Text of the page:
THE BLOG

Jobseeker's Allowance Needs to Come Into This Century

10/03/2014 12:21 GMT | Updated 07/05/2014 10:59 BST

If, during the 1990s, you had been anywhere remotely close to a television, there is absolutely no way that you would be unfamiliar with the now iconic image of Richard Ashcroft, sour-faced on a grey East London street. The definitely-not-self-deprecating and highly serious video for The Verve's Bittersweet Symphony is one of the most recognisable videos of that decade (so famous that Keith Allen could rip it off... err... I mean parody it... the following year).

What few people know is that if the video had started about 100 yards further back, Ashcroft's sulky mug would be found at the door of Hoxton Jobcentre. His "everyone's a c*nt" glare makes perfect sense to anybody who's ever had the misfortune to have to sign on.

"Haha! Povvos!"
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I've been unemployed for roughly six weeks, now. In my first interview to find out if I was eligible for Jobseekers Allowance (JSA), I was told that since my skill set was too professional, that I should try and source my own employment. Great.



The most irritating part of signing on, if we discount what unemployment does for one's self esteem, is the government's Universal Jobmatch site - released in late 2012, but with an interface that appears so very Web 1.0 (one browser tab at a time, guys), it's an ugly, £17million waste of taxpayers' money that you have to use or face losing your benefits.



Since most of my professional experience is in managing a band that has had modest success in a very narrow niche (mostly writing press releases and managing social media to tell the band's story through these channels), my first search on the Jobmatch site was to find a job as a copywriter. Seven results appeared - each was a vacancy for a GP in Essex. There must be thousands of GPs on the dole. Another search for the more broad term "music" led me to a job ad for a sommelier.

Work and Pensions Secretary and ironed-out bollock impersonator Iain Duncan Smith thinks that the Jobmatch website is going to "revolutionise" the way people search for work. He would be right if he were attempting to turn State-funded jobseeking resources into a Dadaist attack on conventional job hunting.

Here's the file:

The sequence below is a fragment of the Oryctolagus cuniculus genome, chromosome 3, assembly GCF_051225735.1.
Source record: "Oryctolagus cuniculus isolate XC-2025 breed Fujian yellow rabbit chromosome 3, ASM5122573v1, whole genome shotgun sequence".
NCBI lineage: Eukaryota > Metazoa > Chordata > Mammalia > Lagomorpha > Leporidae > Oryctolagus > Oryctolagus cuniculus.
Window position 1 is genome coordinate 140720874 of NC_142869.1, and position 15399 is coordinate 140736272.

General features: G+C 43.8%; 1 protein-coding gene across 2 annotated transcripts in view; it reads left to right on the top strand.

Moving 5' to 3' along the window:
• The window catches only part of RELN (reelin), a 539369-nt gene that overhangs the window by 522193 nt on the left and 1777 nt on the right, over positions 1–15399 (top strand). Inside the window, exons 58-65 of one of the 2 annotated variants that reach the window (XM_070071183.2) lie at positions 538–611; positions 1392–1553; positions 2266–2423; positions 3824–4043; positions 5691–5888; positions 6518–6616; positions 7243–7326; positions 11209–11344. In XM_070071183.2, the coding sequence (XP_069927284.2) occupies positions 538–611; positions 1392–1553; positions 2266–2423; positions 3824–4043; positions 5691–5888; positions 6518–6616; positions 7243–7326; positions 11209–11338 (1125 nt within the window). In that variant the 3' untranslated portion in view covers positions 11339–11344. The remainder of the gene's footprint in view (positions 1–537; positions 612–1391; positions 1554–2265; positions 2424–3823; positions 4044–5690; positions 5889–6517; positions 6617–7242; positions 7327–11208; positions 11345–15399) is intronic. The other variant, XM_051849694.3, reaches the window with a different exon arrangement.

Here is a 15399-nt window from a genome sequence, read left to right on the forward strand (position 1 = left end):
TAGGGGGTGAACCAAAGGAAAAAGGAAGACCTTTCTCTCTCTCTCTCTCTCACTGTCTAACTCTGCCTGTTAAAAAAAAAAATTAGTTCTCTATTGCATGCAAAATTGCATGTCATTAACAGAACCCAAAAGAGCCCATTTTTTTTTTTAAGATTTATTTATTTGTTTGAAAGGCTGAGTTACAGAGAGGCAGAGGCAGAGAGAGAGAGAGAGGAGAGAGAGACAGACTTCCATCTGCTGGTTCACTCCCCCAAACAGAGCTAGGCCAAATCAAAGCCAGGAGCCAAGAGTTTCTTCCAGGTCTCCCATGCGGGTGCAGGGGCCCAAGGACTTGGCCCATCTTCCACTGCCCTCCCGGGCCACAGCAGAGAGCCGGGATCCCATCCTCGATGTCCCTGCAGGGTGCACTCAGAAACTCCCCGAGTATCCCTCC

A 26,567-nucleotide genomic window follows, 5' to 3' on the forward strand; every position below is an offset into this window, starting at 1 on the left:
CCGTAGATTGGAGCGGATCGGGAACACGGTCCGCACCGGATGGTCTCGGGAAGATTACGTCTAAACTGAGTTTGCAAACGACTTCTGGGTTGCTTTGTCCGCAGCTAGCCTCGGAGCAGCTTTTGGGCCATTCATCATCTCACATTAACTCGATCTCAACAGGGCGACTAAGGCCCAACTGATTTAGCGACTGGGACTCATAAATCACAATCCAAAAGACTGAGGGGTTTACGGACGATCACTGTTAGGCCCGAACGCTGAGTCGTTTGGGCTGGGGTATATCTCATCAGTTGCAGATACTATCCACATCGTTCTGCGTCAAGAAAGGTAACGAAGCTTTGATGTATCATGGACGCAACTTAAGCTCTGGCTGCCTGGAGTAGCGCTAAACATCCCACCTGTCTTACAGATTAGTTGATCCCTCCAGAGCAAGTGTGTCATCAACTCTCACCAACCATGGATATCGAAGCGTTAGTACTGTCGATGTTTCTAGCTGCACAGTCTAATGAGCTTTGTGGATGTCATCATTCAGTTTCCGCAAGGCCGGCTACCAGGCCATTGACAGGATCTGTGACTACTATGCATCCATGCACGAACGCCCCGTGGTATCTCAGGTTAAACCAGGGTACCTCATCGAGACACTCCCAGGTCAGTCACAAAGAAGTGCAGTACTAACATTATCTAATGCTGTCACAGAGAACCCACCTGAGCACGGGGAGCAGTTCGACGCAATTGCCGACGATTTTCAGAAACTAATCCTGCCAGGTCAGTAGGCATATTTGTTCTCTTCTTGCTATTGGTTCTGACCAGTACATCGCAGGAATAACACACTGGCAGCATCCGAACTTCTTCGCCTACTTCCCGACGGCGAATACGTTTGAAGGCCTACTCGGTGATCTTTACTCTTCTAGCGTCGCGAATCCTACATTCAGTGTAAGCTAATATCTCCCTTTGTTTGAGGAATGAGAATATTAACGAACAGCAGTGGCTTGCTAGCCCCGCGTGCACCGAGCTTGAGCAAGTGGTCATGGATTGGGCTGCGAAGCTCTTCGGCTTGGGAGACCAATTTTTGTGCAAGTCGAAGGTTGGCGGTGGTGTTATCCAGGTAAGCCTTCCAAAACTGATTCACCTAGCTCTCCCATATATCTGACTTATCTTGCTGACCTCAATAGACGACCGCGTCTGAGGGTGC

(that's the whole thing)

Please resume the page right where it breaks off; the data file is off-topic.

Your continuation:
Upon its release, concerns were raised about the security of users' details, and adverts appeared for hitmen and pornographic actresses. Nothing seems to have changed in the year and a bit since launching. Labour MP Frank Field has this week said that the Jobmatch site is "bedevilled with fraud".

While I've been relatively lucky (the useless search function and bad grammar in job ads aside, clicking through to the recruiter's website often reveals that the job is nowhere near your location, pays less than minimum wage, or the listing has expired), many others are getting conned on this government website as they pay £65 for bogus criminal background checks for jobs that don't exist. The Department for Work and Pensions has told Field that more than 350,000 job adverts listed potentially break the website's rules.

Jobcentres are miserable places. Hot and noisy and open plan, there's no front desk. The only person that can help you find your way to the person you need to see isn't a receptionist, it's a guy employed by G4S to intervene when things kick off who has no idea who the person you're meant to be seeing is, let alone where to find them.

It's in the interest of the taxpayer to make it difficult for those who need to to jump through the benefits hoops. However, this goes further than that. This is a system in need of immediate, wholesale reform. IDS has worked to make the whole jobseeking process online, which is great, but putting an old-fashioned bureaucracy onto the internet isn't the same as modernising it.

The Universal Jobmatch website costs £6million a year to run and simply does not work. The excuse that it's a "work in progress" doesn't hold water for a publicly-funded service that's been live for over a year.

Vulnerable people are being exploited, and if the DWP themselves are willing to admit that more than 350,000 ads on their own job search website potentially break their rules, why isn't Iain Duncan Smith taking responsibility?

On the off-chance that anybody from the DWP might be reading this instead of doing real work, I am not getting any remuneration for writing this.